Brown Bag Seminar
The Finance Brown Bag Seminar is held jointly with the Vienna Graduate School of Finance (VGSF) and serves as a presentation platform for PhD students, faculty members, and visitors. It usually takes place on Wednesdays from 12:00 to 13:00 (location tba). For further information, please contact firstname.lastname@example.org
Winter Term 2018
October 23rd, 2018, 15:00-16:00, D4.4.008
Peter Zweifel (ETH Zurich)
Title: "Long-term care insurance: joint contracts for mitigating relational moral hazard"
Abstract: Recently, joint long-term care (LTC) insurance policies covering two related individuals have become available. This contribution purports to find out whether they have the potential of mitigating relational moral hazard (RMH) effects. For decades, intra-family moral hazard has been suspected of being responsible for the sluggish development of private LTC insurance. The parent, anticipating the informal care provided by the child that has the effect of lowering expenditure on formal LTC, is tempted to buy less LTC coverage. The child (or more generally, the partner of a senior person), knowing that the bequest is protected by LTC insurance, has less incentive to provide informal care. Moreover, the amount of LTC coverage bought by the partner is found to fall in response to that of the senior person. Since a joint LTC policy makes senior and partner decide simultaneously rather than sequentially, it may lead to a partial internalization of RMH by turning the amounts of LTC coverage into strategic complements, the amount of coverage whereas the two amount of coverage purchased by the senior and opf informal care provided by the junior continue to be strategic substitutes.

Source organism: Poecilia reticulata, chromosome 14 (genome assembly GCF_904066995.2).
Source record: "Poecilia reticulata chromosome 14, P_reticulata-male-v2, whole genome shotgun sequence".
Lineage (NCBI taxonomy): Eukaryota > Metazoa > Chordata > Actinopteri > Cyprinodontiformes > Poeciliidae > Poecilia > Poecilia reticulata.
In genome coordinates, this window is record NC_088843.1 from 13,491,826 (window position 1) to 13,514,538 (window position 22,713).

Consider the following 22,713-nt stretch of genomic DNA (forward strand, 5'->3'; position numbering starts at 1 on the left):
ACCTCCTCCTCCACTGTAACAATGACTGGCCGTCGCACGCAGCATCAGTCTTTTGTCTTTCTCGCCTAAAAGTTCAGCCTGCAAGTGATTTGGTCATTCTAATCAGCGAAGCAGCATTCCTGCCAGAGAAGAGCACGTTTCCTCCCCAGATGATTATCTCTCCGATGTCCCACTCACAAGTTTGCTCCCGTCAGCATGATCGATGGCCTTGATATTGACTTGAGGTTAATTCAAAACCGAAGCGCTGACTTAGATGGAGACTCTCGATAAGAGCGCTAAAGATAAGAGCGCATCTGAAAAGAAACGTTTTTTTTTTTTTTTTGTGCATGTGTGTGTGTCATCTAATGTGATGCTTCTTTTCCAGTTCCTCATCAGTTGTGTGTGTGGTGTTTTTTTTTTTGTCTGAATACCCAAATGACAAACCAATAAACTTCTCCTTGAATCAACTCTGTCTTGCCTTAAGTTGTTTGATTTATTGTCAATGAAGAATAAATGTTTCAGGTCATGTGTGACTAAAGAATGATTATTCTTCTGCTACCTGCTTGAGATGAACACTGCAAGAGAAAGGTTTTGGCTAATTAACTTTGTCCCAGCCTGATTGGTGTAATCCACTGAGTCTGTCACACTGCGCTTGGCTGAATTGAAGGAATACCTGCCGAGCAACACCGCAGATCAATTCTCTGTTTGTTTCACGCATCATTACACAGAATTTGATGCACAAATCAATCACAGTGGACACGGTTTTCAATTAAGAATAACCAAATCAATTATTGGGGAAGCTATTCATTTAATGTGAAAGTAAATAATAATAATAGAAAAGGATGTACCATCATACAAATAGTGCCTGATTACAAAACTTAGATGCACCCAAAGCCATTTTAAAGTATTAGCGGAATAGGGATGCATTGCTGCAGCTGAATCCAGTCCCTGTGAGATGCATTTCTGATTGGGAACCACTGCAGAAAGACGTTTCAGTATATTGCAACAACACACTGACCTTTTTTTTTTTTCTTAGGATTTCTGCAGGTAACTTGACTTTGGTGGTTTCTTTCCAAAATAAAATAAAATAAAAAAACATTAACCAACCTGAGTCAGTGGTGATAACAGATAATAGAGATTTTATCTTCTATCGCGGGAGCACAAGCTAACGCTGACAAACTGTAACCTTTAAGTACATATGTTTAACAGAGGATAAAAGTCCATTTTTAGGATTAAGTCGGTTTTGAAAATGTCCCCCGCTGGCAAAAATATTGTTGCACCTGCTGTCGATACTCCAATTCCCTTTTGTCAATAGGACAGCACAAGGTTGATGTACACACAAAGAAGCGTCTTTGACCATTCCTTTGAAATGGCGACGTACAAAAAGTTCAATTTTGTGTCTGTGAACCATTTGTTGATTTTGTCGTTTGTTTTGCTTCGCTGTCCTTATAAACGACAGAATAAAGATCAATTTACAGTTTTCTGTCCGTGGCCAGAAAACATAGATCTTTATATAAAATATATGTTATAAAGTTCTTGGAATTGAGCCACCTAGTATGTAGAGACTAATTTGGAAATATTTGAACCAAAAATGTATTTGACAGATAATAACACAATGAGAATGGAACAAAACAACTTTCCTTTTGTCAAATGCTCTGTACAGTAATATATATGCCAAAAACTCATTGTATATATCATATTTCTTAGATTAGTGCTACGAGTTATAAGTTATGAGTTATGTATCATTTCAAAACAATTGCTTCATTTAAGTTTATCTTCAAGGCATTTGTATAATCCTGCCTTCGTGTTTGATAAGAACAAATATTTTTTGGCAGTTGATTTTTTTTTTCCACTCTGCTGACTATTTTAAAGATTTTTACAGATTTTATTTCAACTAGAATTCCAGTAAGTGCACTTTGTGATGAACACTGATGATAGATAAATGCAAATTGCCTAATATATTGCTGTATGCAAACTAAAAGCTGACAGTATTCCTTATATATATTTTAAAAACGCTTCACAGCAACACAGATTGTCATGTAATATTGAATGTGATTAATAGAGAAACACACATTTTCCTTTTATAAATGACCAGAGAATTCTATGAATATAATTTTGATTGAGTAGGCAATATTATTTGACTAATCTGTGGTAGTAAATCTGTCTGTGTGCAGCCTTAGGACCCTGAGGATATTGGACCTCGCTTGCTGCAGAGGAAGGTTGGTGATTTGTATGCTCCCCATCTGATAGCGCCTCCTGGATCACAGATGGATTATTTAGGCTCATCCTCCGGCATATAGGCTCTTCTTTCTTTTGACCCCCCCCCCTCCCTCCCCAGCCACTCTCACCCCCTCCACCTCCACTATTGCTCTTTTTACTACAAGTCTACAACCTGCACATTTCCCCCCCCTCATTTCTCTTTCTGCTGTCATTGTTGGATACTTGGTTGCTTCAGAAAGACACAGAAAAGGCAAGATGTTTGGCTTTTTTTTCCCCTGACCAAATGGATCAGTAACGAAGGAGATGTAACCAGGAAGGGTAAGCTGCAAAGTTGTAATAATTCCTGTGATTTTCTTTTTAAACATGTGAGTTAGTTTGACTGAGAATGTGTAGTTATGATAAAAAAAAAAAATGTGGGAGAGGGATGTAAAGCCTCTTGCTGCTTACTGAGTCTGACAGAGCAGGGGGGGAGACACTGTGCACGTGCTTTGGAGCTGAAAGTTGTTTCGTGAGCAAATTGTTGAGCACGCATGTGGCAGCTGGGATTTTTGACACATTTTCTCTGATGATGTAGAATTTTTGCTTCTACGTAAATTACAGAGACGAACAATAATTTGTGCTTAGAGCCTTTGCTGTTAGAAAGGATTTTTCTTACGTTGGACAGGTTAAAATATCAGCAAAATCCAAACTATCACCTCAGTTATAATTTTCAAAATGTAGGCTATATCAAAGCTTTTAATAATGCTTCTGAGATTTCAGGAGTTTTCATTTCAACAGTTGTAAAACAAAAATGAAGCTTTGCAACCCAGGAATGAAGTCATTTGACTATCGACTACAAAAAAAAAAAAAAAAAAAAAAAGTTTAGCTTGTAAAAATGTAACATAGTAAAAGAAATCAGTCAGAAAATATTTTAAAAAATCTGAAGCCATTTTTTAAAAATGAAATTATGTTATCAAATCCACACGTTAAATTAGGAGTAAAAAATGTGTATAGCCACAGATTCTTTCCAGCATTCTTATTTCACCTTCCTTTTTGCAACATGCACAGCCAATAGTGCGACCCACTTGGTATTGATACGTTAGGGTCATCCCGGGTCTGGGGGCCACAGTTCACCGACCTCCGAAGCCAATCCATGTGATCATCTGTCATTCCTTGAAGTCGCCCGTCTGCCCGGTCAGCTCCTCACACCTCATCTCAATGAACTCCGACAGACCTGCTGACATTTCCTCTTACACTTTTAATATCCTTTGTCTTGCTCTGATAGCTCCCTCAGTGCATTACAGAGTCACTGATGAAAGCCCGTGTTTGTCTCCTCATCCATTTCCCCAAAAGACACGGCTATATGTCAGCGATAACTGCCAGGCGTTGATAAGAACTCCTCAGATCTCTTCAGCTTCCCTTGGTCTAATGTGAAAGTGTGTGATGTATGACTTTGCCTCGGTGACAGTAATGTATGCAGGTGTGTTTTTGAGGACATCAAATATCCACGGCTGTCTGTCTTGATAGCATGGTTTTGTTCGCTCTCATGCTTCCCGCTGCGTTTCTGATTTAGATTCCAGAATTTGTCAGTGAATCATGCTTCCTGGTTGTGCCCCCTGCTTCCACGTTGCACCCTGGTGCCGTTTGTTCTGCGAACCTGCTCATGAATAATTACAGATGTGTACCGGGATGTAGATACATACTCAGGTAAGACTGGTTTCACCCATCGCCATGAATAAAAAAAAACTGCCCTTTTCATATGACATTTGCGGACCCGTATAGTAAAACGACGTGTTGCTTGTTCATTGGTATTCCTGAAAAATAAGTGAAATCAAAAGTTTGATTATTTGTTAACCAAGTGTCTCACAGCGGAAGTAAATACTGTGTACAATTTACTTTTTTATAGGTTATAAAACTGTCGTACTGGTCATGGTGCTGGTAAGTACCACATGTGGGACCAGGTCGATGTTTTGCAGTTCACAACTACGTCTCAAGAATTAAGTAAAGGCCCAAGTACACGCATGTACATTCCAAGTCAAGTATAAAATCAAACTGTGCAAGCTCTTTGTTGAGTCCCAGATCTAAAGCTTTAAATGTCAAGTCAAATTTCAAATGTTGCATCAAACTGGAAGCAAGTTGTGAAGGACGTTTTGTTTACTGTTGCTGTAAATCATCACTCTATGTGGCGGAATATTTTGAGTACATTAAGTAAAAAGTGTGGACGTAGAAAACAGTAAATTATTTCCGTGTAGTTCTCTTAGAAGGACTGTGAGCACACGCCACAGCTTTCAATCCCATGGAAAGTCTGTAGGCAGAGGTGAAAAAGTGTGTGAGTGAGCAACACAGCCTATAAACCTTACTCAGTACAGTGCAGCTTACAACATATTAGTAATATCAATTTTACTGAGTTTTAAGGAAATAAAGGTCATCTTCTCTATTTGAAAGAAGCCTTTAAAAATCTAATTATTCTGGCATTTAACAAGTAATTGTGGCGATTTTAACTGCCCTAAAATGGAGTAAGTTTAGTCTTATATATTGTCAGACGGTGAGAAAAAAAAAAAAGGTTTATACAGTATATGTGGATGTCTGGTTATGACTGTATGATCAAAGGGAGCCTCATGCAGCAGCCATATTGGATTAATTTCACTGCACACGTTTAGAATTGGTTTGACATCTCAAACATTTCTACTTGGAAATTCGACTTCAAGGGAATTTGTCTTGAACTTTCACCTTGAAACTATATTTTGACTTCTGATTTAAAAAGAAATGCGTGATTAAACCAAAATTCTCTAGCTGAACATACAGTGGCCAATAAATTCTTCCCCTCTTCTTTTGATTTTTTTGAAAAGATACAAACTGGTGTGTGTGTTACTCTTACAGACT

August 27th, 2018, 12:00-13:00, D4.0.019
Carlos Ramirez (Board of Governors of the Federal Reserve System)
Title: "Regulating Complex Financial Networks "
Abstract: This paper argues that the complexity of modern financial systems can greatly reduce the ability of policymakers to improve investors' welfare. Under some conditions, policymakers may be incapable of preventing large cascading failures. In other cases, they can significantly improve investors' welfare by imposing restrictions on a small set of institutions. Importantly, the size of that set is jointly determined by the costs of restricting institutions, investors' attitudes towards risk and ambiguity, and the knowledge available to policymakers about the underlying structure of such systems.